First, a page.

I mention frequently how much I love the Heritage concept. Having collected all the original sets (and at one point being complete back till 1953) I have good memories of what it took to complete all of those. Nowadays, it would cost a great deal more money but in many ways the process is easier as thanks to many on-line tools such as eBay, COMC and countless other methods the access to cards is greater than ever. In fact, one could almost claim there is a double renaissance currently in baseball cards as the young collectors of the 1990’s are returning after their 20 year absence while other collectors like having the greater accessibility to all cards.
A popular theme that comes up each year in the 2014 Heritage Baseball box break discussion is how much longer can this product continue? My opinion, for all that it is worth, is there is still at least another 25 years or so in Heritage before the concept of distinctive designs goes away.
To me, the 1965 Topps set was the most hidden tough set in the 1960’s. We know the 1961 high numbers are always in demand and certain 1966 and 1967 cards are considered incredibly scarce today. However, in some ways 1965 has them all beat.
One of the reasons is the middle series in 1965 are pretty difficult. At a show a while back, I remember having a conversation with a collector who was building his 1965 set. My comment was “I bet most of the cards you are missing are in the 300’s”. His response was to laugh and then look at his album and confirm that was true.
One thing Topps has always been great with in the Heritage product is the “game within the game” to mimic the original set. Mickey Mantle is #350 in the set. In one of the many nods to the original, Yankees outfielder Alfonso Soriano is number 350 in the 2014 Topps Heritage set (he’s no Mick, but you get the idea).
I picked a random handful of cards from this break and while many of the cards I could not match, these are some other easy match examples. Card #330 C. C. Sabathia matched Whitey Ford, both veteran lefties and don’t be surprised if Sabathia’s career numbers end up close to Ford. Card #291 Bob Melvin A’s manager mimics Mel McGaha the Kansas City A’s manager at that time. Card #240 Jarred Cosart is in the same vein as early Astros ace Bob Bruce. And finally card #70, Paul Konerko matches fellow veteran first baseman Bill “Moose” Skowron. To me, picking up things like that with Heritage is very special.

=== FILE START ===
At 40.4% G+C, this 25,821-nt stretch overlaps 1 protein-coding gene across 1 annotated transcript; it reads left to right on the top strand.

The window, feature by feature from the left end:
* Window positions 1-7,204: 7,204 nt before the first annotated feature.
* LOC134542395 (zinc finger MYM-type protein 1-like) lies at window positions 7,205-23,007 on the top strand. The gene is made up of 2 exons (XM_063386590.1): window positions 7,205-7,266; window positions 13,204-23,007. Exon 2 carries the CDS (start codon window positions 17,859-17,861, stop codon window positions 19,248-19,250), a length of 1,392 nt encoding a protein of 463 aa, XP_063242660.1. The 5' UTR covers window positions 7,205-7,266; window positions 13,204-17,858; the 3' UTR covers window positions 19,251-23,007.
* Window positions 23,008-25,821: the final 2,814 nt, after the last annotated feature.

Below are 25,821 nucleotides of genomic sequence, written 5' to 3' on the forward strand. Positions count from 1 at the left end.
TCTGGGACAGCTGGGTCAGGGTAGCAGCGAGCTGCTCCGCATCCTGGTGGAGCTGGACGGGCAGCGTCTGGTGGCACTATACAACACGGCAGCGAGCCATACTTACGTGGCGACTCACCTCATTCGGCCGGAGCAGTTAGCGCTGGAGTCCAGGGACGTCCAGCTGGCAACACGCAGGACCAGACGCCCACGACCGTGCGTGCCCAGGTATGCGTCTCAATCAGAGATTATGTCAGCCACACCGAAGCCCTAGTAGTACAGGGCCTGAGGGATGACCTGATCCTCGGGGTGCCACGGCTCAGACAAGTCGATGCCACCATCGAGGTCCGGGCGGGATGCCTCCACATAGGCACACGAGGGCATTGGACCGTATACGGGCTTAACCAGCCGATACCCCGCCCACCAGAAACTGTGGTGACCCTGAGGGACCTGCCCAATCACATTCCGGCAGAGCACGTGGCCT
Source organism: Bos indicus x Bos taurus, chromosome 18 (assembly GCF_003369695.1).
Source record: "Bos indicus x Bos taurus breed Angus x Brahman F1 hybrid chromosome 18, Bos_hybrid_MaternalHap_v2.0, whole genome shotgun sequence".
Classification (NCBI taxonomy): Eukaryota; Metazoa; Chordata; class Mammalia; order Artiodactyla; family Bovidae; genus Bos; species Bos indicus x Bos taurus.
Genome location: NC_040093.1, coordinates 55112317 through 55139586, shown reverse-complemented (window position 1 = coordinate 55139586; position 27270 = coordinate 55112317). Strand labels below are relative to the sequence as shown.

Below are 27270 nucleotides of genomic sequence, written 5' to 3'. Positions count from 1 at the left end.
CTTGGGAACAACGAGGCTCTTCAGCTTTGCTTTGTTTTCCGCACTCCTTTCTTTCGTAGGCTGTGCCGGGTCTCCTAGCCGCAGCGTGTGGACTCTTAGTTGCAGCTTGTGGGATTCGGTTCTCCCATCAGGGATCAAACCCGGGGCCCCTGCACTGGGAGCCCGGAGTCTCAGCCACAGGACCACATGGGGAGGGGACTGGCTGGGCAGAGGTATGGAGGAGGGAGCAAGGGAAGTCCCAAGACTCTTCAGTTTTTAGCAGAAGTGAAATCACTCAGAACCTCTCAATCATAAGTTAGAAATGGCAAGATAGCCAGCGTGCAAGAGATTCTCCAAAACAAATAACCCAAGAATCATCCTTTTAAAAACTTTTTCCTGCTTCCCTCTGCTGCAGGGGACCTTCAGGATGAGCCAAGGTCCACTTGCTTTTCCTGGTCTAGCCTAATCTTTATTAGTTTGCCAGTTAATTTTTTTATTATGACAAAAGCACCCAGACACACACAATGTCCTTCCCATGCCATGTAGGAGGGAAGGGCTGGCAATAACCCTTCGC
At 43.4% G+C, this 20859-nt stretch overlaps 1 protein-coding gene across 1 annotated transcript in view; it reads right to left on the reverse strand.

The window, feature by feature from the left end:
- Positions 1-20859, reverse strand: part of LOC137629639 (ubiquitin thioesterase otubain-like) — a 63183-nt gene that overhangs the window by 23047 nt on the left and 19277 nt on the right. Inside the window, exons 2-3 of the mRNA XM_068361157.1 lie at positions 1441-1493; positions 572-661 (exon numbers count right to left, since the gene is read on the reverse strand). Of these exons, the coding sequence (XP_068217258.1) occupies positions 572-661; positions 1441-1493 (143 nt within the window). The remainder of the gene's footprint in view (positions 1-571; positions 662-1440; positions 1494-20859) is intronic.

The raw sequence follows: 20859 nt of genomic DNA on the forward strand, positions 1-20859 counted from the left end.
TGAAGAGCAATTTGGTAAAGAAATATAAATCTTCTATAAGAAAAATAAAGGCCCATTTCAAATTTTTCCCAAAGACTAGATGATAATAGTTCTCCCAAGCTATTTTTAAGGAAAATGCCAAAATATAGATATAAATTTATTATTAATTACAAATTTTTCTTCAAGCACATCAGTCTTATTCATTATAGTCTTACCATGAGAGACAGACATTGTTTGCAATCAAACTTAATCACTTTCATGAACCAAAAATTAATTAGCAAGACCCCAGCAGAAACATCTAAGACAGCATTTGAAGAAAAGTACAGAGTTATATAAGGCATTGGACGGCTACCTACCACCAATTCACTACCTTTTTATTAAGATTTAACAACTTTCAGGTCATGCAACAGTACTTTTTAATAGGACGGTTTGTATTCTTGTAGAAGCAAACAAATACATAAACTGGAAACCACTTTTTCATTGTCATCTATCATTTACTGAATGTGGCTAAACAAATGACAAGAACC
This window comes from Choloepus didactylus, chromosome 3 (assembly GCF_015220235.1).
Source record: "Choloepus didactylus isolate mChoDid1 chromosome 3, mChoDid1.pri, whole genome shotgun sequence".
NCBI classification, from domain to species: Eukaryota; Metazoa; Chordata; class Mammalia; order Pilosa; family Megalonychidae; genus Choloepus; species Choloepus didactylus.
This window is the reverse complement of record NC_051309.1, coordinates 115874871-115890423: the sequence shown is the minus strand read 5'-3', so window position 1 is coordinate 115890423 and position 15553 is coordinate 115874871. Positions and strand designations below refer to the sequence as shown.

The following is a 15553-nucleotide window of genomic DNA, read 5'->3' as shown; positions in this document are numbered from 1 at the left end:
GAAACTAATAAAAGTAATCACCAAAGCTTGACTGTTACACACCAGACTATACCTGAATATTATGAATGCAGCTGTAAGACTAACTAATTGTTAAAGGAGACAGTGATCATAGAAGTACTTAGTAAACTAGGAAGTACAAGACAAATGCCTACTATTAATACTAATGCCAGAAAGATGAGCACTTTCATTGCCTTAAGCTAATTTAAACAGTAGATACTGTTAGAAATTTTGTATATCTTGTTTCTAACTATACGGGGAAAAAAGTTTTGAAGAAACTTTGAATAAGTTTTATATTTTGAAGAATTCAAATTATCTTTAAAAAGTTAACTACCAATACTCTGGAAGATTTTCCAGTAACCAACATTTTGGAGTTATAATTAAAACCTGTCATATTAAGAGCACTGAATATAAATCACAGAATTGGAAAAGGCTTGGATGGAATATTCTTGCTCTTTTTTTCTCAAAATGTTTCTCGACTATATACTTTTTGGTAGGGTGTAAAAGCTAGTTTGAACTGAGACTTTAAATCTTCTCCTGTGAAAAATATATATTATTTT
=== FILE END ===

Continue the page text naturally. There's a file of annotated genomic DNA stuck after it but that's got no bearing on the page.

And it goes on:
Heritage consists of 24 packs with 9 cards per pack. Each box has either one autograph or one relic card. When I went to ask my local card store about Heritage he mentioned while the product was popular as always, his collectors were disappointed in the autograph to relic ratio. I mentioned that if we could get more of the cheaper retired players to sign cards we should be able to get a nice increase in that ratio. If I’m Topps, I think I should be able to get those players to sign for less per money than today’s stars and thus be even more aggressive in procuring those players autographs.
My local card store did report decent sales at his standard $74.25 per box while leading on-line retailers are at the $65-75 range. So how did we do in our 2014 Heritage Baseball box break?
Base set: 193 of 425. This means even with perfect distribution you need at least three hobby boxes to finish a set. I did not see any of the variations.
Short Prints: Nolan Arenado, Chris Davis, Billy Butler, Jacoby Ellsbury, Paul Goldschmidt, Hisashi Iwakuma, Tim Lincecum, Anthony Rendon
Chrome (#to 999). The print run on these are reduced significantly from previous years. David Ortiz, Pablo Sandoval
Chrome Refractors (#d to 599): Matt Carpenter
1st Draft: Johnny Bench, Nolan Ryan
Flashback: Alexsei Leonov (Cosmonaut). Willie Mays, Joe Namath, Jim Palmer
New Age Performers: Clayton Kershaw, Max Scherzer, Mike Trout
Then and Now: Sandy Koufax/Yu Darvish; Willie McCovey/Joey Votto
Box Topper Buyback: Ron Herbel. Although this card was very off-center I have not read of the same problems as last year when a bunch of low conditioned cards were bought for this purpose.
Relic Card: Buster Posey
My local card store did get a couple of really good hits from the one box he opened and while we did not match those cards what we received is perfectly in line with Heritage past and present. A few minor tweaks such as re-creating scarce card numbers in a specific year or making this a 600 card set to match the original are some of my suggestions for making Heritage more fun. But still, at 30 cents or so per card, it’s still a nice product that will likely continue.
Click here to see Heritage cases, boxes, singles and sets on eBay.
Rich Klein can be reached at [email protected]